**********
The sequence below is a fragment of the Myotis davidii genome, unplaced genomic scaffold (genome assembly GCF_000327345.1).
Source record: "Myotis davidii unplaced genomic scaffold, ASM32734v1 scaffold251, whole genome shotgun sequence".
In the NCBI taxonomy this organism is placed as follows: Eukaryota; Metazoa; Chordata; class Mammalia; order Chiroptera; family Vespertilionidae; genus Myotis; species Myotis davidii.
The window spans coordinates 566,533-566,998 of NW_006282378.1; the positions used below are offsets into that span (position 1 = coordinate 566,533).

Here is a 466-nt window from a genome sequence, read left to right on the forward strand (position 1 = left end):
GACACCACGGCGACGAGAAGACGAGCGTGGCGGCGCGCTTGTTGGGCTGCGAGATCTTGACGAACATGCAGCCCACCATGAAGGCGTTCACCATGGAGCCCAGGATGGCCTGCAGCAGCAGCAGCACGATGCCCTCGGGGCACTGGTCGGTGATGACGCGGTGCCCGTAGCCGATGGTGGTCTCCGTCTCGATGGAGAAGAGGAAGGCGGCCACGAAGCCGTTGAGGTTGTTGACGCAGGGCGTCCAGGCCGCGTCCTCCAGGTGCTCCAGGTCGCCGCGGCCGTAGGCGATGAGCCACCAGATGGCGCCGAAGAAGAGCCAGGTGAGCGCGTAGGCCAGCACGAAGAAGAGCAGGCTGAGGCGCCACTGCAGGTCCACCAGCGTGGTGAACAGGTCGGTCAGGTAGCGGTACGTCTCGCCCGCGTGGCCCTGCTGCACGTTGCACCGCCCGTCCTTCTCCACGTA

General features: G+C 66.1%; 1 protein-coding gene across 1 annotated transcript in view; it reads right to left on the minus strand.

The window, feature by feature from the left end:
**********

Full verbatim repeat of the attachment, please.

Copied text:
The sequence below is a fragment of the Myotis davidii genome, unplaced genomic scaffold (genome assembly GCF_000327345.1).
Source record: "Myotis davidii unplaced genomic scaffold, ASM32734v1 scaffold251, whole genome shotgun sequence".
In the NCBI taxonomy this organism is placed as follows: Eukaryota; Metazoa; Chordata; class Mammalia; order Chiroptera; family Vespertilionidae; genus Myotis; species Myotis davidii.
The window spans coordinates 566,533-566,998 of NW_006282378.1; the positions used below are offsets into that span (position 1 = coordinate 566,533).

Here is a 466-nt window from a genome sequence, read left to right on the forward strand (position 1 = left end):
GACACCACGGCGACGAGAAGACGAGCGTGGCGGCGCGCTTGTTGGGCTGCGAGATCTTGACGAACATGCAGCCCACCATGAAGGCGTTCACCATGGAGCCCAGGATGGCCTGCAGCAGCAGCAGCACGATGCCCTCGGGGCACTGGTCGGTGATGACGCGGTGCCCGTAGCCGATGGTGGTCTCCGTCTCGATGGAGAAGAGGAAGGCGGCCACGAAGCCGTTGAGGTTGTTGACGCAGGGCGTCCAGGCCGCGTCCTCCAGGTGCTCCAGGTCGCCGCGGCCGTAGGCGATGAGCCACCAGATGGCGCCGAAGAAGAGCCAGGTGAGCGCGTAGGCCAGCACGAAGAAGAGCAGGCTGAGGCGCCACTGCAGGTCCACCAGCGTGGTGAACAGGTCGGTCAGGTAGCGGTACGTCTCGCCCGCGTGGCCCTGCTGCACGTTGCACCGCCCGTCCTTCTCCACGTA

General features: G+C 66.1%; 1 protein-coding gene across 1 annotated transcript in view; it reads right to left on the minus strand.

The window, feature by feature from the left end: